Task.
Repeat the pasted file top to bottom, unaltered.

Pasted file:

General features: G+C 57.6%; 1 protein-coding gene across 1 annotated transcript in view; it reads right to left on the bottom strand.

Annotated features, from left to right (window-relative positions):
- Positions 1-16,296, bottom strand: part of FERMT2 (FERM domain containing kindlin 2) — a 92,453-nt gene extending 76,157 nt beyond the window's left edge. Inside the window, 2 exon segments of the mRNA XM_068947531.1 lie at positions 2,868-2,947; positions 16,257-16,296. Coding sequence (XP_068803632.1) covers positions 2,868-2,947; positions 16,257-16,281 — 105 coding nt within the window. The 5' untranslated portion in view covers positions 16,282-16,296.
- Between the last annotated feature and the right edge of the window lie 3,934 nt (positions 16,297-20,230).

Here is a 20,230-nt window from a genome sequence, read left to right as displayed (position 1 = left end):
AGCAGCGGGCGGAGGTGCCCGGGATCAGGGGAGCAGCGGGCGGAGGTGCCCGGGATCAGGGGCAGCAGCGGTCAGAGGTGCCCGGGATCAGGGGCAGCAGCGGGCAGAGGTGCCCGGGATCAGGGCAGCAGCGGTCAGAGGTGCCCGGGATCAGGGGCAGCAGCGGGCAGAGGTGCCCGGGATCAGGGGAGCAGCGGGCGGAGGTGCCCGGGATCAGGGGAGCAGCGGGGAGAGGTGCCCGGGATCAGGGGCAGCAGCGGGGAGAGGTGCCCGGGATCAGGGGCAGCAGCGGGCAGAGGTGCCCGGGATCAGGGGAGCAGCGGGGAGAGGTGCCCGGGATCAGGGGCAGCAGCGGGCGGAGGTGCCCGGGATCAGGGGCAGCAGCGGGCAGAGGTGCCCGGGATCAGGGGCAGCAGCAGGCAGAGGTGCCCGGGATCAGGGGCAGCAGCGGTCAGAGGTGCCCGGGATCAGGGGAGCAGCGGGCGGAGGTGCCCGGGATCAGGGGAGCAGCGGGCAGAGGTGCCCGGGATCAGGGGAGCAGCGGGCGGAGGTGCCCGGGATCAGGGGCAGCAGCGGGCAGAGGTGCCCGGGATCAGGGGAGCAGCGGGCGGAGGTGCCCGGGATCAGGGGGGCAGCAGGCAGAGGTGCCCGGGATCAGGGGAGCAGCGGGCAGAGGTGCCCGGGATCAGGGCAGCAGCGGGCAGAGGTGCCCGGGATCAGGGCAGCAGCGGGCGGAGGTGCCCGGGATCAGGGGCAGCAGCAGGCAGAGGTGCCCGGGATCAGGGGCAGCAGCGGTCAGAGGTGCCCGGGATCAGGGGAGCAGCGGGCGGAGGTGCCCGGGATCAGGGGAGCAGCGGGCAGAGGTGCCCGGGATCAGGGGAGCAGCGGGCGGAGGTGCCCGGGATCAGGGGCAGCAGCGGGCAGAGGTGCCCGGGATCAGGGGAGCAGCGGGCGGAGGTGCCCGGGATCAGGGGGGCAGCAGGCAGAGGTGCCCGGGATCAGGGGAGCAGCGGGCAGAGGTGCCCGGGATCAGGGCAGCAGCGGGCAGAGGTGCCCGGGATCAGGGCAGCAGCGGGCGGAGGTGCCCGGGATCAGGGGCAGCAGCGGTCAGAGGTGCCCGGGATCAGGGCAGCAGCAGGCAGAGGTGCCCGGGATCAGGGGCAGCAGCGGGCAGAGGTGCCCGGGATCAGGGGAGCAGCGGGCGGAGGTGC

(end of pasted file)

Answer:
General features: G+C 57.6%; 1 protein-coding gene across 1 annotated transcript in view; it reads right to left on the bottom strand.

Annotated features, from left to right (window-relative positions):
- Positions 1-16,296, bottom strand: part of FERMT2 (FERM domain containing kindlin 2) — a 92,453-nt gene extending 76,157 nt beyond the window's left edge. Inside the window, 2 exon segments of the mRNA XM_068947531.1 lie at positions 2,868-2,947; positions 16,257-16,296. Coding sequence (XP_068803632.1) covers positions 2,868-2,947; positions 16,257-16,281 — 105 coding nt within the window. The 5' untranslated portion in view covers positions 16,282-16,296.
- Between the last annotated feature and the right edge of the window lie 3,934 nt (positions 16,297-20,230).

Here is a 20,230-nt window from a genome sequence, read left to right as displayed (position 1 = left end):
AGCAGCGGGCGGAGGTGCCCGGGATCAGGGGAGCAGCGGGCGGAGGTGCCCGGGATCAGGGGCAGCAGCGGTCAGAGGTGCCCGGGATCAGGGGCAGCAGCGGGCAGAGGTGCCCGGGATCAGGGCAGCAGCGGTCAGAGGTGCCCGGGATCAGGGGCAGCAGCGGGCAGAGGTGCCCGGGATCAGGGGAGCAGCGGGCGGAGGTGCCCGGGATCAGGGGAGCAGCGGGGAGAGGTGCCCGGGATCAGGGGCAGCAGCGGGGAGAGGTGCCCGGGATCAGGGGCAGCAGCGGGCAGAGGTGCCCGGGATCAGGGGAGCAGCGGGGAGAGGTGCCCGGGATCAGGGGCAGCAGCGGGCGGAGGTGCCCGGGATCAGGGGCAGCAGCGGGCAGAGGTGCCCGGGATCAGGGGCAGCAGCAGGCAGAGGTGCCCGGGATCAGGGGCAGCAGCGGTCAGAGGTGCCCGGGATCAGGGGAGCAGCGGGCGGAGGTGCCCGGGATCAGGGGAGCAGCGGGCAGAGGTGCCCGGGATCAGGGGAGCAGCGGGCGGAGGTGCCCGGGATCAGGGGCAGCAGCGGGCAGAGGTGCCCGGGATCAGGGGAGCAGCGGGCGGAGGTGCCCGGGATCAGGGGGGCAGCAGGCAGAGGTGCCCGGGATCAGGGGAGCAGCGGGCAGAGGTGCCCGGGATCAGGGCAGCAGCGGGCAGAGGTGCCCGGGATCAGGGCAGCAGCGGGCGGAGGTGCCCGGGATCAGGGGCAGCAGCAGGCAGAGGTGCCCGGGATCAGGGGCAGCAGCGGTCAGAGGTGCCCGGGATCAGGGGAGCAGCGGGCGGAGGTGCCCGGGATCAGGGGAGCAGCGGGCAGAGGTGCCCGGGATCAGGGGAGCAGCGGGCGGAGGTGCCCGGGATCAGGGGCAGCAGCGGGCAGAGGTGCCCGGGATCAGGGGAGCAGCGGGCGGAGGTGCCCGGGATCAGGGGGGCAGCAGGCAGAGGTGCCCGGGATCAGGGGAGCAGCGGGCAGAGGTGCCCGGGATCAGGGCAGCAGCGGGCAGAGGTGCCCGGGATCAGGGCAGCAGCGGGCGGAGGTGCCCGGGATCAGGGGCAGCAGCGGTCAGAGGTGCCCGGGATCAGGGCAGCAGCAGGCAGAGGTGCCCGGGATCAGGGGCAGCAGCGGGCAGAGGTGCCCGGGATCAGGGGAGCAGCGGGCGGAGGTGC